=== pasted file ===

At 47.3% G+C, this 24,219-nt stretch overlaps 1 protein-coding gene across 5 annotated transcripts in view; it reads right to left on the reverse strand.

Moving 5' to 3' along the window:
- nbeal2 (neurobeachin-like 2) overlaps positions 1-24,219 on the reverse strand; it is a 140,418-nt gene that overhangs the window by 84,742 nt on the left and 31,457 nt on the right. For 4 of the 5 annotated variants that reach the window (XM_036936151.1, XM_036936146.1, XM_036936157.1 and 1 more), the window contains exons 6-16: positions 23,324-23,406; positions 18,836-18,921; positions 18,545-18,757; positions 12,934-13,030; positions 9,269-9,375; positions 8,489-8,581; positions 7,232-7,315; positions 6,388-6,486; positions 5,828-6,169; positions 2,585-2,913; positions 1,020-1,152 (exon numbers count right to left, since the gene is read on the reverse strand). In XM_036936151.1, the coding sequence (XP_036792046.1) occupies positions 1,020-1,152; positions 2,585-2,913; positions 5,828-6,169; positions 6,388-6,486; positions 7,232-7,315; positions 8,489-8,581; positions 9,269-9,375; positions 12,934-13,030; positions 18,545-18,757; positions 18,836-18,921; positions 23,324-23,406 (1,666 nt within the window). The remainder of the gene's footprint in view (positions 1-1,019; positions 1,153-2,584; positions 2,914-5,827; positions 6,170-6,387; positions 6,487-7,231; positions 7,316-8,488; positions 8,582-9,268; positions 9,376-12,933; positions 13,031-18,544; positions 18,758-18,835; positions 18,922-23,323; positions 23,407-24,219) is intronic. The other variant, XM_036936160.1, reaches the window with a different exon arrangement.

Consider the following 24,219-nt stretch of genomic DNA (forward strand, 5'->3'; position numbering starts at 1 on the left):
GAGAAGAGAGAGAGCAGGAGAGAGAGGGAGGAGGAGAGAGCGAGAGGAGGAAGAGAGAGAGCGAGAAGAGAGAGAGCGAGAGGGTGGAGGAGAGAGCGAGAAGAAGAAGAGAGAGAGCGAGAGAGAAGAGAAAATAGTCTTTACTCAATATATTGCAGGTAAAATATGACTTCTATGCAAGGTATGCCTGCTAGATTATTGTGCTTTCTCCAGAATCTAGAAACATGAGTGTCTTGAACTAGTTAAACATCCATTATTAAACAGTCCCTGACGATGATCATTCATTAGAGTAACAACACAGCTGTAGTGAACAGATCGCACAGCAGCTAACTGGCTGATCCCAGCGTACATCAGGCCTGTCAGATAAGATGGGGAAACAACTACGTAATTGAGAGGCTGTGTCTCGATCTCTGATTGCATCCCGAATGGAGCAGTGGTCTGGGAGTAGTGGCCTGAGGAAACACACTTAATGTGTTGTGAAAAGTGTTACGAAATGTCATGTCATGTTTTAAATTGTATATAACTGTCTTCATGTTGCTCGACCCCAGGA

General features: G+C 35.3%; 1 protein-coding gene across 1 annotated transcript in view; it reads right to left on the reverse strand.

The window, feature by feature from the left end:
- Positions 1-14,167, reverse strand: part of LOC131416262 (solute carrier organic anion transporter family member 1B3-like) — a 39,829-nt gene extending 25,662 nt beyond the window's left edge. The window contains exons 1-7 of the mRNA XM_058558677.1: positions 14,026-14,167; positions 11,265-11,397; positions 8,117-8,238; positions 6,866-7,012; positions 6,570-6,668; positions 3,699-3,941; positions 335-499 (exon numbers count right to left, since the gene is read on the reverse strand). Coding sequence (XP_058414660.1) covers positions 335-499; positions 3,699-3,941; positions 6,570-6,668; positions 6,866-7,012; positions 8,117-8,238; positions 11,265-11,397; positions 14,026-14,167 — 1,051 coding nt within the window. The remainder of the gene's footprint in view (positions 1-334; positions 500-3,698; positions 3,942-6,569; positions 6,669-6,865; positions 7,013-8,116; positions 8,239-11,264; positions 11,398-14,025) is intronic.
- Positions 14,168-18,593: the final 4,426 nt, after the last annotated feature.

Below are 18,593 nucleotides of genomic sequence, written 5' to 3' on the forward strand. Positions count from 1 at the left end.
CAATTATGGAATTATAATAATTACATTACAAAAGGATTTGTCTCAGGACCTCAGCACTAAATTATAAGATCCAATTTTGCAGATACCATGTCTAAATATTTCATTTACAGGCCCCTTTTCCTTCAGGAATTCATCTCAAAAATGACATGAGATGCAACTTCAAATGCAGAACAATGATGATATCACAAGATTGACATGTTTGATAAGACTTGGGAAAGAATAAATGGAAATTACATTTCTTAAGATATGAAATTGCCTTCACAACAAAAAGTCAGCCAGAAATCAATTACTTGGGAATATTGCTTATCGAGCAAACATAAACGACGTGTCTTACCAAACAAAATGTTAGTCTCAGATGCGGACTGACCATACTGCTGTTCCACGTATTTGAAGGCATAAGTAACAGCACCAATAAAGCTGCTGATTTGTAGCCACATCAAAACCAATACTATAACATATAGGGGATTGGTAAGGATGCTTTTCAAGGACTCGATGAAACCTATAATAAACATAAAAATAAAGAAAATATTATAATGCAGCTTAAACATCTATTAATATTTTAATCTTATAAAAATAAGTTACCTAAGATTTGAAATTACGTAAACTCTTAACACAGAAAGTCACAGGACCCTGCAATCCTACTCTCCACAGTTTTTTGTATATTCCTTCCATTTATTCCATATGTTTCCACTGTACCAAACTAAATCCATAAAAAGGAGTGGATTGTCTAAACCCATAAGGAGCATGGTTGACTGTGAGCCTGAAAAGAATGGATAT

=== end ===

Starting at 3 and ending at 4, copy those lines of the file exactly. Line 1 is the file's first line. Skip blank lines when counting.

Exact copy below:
- nbeal2 (neurobeachin-like 2) overlaps positions 1-24,219 on the reverse strand; it is a 140,418-nt gene that overhangs the window by 84,742 nt on the left and 31,457 nt on the right. For 4 of the 5 annotated variants that reach the window (XM_036936151.1, XM_036936146.1, XM_036936157.1 and 1 more), the window contains exons 6-16: positions 23,324-23,406; positions 18,836-18,921; positions 18,545-18,757; positions 12,934-13,030; positions 9,269-9,375; positions 8,489-8,581; positions 7,232-7,315; positions 6,388-6,486; positions 5,828-6,169; positions 2,585-2,913; positions 1,020-1,152 (exon numbers count right to left, since the gene is read on the reverse strand). In XM_036936151.1, the coding sequence (XP_036792046.1) occupies positions 1,020-1,152; positions 2,585-2,913; positions 5,828-6,169; positions 6,388-6,486; positions 7,232-7,315; positions 8,489-8,581; positions 9,269-9,375; positions 12,934-13,030; positions 18,545-18,757; positions 18,836-18,921; positions 23,324-23,406 (1,666 nt within the window). The remainder of the gene's footprint in view (positions 1-1,019; positions 1,153-2,584; positions 2,914-5,827; positions 6,170-6,387; positions 6,487-7,231; positions 7,316-8,488; positions 8,582-9,268; positions 9,376-12,933; positions 13,031-18,544; positions 18,758-18,835; positions 18,922-23,323; positions 23,407-24,219) is intronic. The other variant, XM_036936160.1, reaches the window with a different exon arrangement.

Consider the following 24,219-nt stretch of genomic DNA (forward strand, 5'->3'; position numbering starts at 1 on the left):